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updated 3/2/2005 4:07:34 PM ET 2005-03-02T21:07:34
Live blogging

Did you lose the remote again?  If you can't watch Keith Olbermann — voted Playgirl's Sexiest Anchorman — at 8 p.m. ET, get your fill online. Live blogs of 'Countdown' are available exclusively at Countdown.msnbc.com.  Click and let the fun begin!

Finality — It was an announcement that all of us have known was coming, especially those in the families of the more than 1,100 men, women, and children, for whom no human remains were identified.  For New York 9/11 victims, there is a lack of finality with empty graves and funerals without caskets.  For 1161 families — and, in a sense, for 9,720 unidentified bone and tissue fragments — that is the way it's going to have to be, until further notice.  The medical examiner of New York City announced that the skill of forensic science has been exhausted; it is giving up trying to ID body parts of 9/11 victims .  It has been a grim and solemn effort, and it began on that awful, sun-bleached day in September of 2001… If the World Trade Center victims have little hope of any finality, then those who love Terry Schiavo have again today had finality postponed.  Thought to be on the verge of giving final judicial consent to the removal of the feeding tube keeping the brain-damaged Florida woman alive, Judge George Greer ruled otherwise today.  Finality will have to wait, at least for another 48 hours when the emergency stay expires.

New Martin Luther King Jr. footage — Yesterday, the JFK Library released new home movies of President Kennedy. Of practical news value, they contained only the unexpected image of him playing golf — something he'd been afraid to let photographers capture, after he'd attacked Eisenhower for having done so... Today, we’re learning even more about past leaders.  It was Sunday, March 7th, 1965 — civil rights protestors were beaten as they attempted to cross the Pettus Bridge in Selma, Alabama.  That was "Bloody Sunday." The day after, the Reverend Martin Luther King would meet with other leaders to discuss what to do next.  And, nearly 40 years later, it turns out someone at that meeting was carrying not just a movie camera — but a color movie camera.  Now people can get a glimpse of the man who helped defy discrimination by color in America, in color.

European unity tour — On the diplomatic level, it is as if the disagreement between Continental Europe and the United States over the war in Iraq never happened.  What lies beneath the surface of that, in the hearts of Jacques Chirac or Gerhard Schroeder, is anybody's guess.  But no guessing is required as to how the official statement reads, from the various heads of state on the President's tour of Europe : We may not have agreed on Iraq — we all agree on Iran....  But, not so fast.  The picture of Europe and America, unified against Iranian nukes might hit a major snag.  Some European companies have been selling potential weapons to Iran .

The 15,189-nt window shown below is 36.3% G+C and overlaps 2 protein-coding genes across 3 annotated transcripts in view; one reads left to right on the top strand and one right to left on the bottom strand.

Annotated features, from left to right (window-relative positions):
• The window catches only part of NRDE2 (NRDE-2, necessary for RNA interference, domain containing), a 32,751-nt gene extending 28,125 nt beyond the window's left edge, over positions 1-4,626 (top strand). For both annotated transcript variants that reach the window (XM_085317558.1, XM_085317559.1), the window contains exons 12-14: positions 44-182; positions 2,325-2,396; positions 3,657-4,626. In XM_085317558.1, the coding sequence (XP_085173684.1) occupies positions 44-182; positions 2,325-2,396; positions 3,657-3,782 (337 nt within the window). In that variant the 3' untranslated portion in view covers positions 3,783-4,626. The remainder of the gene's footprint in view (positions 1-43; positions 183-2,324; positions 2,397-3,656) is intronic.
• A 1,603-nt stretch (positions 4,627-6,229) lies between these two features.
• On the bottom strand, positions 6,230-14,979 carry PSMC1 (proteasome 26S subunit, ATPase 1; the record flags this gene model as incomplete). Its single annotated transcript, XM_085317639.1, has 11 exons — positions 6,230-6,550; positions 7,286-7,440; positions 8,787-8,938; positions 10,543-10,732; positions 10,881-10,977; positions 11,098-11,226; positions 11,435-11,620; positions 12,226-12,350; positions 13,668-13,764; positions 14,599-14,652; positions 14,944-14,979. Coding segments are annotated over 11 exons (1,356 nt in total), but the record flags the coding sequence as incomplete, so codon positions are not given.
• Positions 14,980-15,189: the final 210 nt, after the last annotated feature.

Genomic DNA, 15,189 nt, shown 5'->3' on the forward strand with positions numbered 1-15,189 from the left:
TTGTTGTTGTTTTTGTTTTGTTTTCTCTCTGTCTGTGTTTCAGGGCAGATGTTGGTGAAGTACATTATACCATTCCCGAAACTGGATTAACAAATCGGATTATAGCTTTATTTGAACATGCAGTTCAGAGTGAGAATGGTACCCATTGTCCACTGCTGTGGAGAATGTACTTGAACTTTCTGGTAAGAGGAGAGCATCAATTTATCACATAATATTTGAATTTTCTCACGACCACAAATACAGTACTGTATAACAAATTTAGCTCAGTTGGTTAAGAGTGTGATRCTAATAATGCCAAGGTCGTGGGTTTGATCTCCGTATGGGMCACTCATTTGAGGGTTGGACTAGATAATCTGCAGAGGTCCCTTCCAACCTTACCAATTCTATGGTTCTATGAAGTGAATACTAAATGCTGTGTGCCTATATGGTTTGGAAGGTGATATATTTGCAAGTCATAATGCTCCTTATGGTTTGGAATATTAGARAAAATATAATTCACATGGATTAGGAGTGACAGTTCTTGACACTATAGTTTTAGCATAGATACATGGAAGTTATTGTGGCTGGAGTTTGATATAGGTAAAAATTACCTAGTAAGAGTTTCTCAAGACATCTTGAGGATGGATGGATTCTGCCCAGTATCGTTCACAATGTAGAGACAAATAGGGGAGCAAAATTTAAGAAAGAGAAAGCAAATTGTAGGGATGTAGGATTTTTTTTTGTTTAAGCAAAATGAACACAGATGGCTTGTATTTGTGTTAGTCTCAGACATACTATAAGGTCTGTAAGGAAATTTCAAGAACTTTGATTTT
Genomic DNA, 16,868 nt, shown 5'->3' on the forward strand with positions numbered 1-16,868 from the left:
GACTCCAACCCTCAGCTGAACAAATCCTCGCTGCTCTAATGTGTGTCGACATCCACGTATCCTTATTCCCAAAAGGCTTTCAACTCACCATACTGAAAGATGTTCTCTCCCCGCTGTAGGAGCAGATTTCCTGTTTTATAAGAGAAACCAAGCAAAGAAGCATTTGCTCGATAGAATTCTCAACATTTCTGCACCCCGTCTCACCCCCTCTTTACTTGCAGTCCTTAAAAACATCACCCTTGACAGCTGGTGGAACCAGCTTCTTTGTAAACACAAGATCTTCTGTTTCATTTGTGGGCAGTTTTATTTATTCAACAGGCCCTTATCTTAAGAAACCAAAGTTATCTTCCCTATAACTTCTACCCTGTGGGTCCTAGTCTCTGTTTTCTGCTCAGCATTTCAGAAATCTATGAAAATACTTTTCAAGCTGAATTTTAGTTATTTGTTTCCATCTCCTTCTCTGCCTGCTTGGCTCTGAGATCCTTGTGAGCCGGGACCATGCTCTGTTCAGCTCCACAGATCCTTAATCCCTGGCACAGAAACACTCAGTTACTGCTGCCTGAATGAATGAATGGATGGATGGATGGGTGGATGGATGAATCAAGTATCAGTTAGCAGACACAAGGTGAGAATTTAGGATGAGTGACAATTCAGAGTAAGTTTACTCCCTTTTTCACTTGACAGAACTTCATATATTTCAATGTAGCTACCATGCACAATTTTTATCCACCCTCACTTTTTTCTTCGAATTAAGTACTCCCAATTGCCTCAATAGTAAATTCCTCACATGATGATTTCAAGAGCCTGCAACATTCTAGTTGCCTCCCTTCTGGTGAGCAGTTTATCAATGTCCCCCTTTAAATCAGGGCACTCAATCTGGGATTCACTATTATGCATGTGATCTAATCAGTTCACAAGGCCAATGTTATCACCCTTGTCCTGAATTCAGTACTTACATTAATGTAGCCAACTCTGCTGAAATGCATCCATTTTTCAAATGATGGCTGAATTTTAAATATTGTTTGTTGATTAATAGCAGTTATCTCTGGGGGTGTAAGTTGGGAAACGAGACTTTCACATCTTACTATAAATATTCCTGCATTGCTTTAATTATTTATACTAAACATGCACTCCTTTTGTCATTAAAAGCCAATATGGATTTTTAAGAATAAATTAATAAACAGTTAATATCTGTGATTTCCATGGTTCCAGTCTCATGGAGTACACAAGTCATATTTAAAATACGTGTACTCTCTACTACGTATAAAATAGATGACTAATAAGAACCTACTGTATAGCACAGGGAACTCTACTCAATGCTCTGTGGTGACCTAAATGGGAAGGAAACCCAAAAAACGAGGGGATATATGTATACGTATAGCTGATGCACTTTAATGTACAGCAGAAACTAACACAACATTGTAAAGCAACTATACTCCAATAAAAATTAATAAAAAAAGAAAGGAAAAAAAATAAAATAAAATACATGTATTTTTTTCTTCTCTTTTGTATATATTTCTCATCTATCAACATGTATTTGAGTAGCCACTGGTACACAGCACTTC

Put 'er there — Shaking hands is seemingly mundane and never reflected upon.
As Countdown's Monica Novotny discovered experts say it is a veritable computer printout of information about the shaker.  The history of the handshake goes back to Roman times. Men would greet one another with an open palm, to show they were not carrying a weapon.  Today, as confirmed in a recent British survey, the handshake is still considered to be an important way to make a first impression — a weapon in its own right.  There are four steps to a good handshake:

  • Engage: Be fully present during the exchange
  • Pause: Stop only for a moment but don't be the first to pull away
  • Observe: Pay attention what information was presented by the person
  • Remember: Did you get the same handshake going in to the interaction as you did coming out?

Whether you're more of a "bone-crusher" or "dead fish," you're ready to put 'er there.

Royal snub — Weddings usually bring families together in celebration.  But the upcoming nuptials of Prince Charles and Camilla Parker Bowls is becoming a royal mess.  This is better than "The Forsyte Saga" or "Brideshead Revisited."  And unlike most British series — it lasts longer than thirteen episodes.  It looks like only one thing could further reduce the dignity attending such events — pay-per-view.  The latest: the Queen not attend the nuptials , but neither will her husband Prince Philip or siblings Andrew and Edward, nor Anne.  But Charles's sons, Harry and William, will be there — hopefully neither will wear a uniform of any kind….
Several British newspapers that the Queen is steamed over the haste of the marriage and the farce that ensued after the couple announced a wedding at Windsor Castle, before realizing that a civil service there would've made the place eligible for any British couple to have a civil service there.  As it is, holding the wedding inside the Windsor Guildhall will mean that the public will at least get to clamor outside… Maybe inside if any more family members decide not to attend... Then there's the latest surprise: will the marriage be illegal under British law?  The 1836 Act of Parliament that created "civil marriages" specifically barred members of the Royal Family from participating in them.  Britain's Lord Chancellor said that act had been repealed, and the marriage would be legal.  But a prominent British attorney helpfully pointed out that under a 1753 law, as a Royal, Charles could simply proclaim Mrs. Parker Bowls his wife.  Hey no wedding, no license, no embarrassingly short guest list — think about it.

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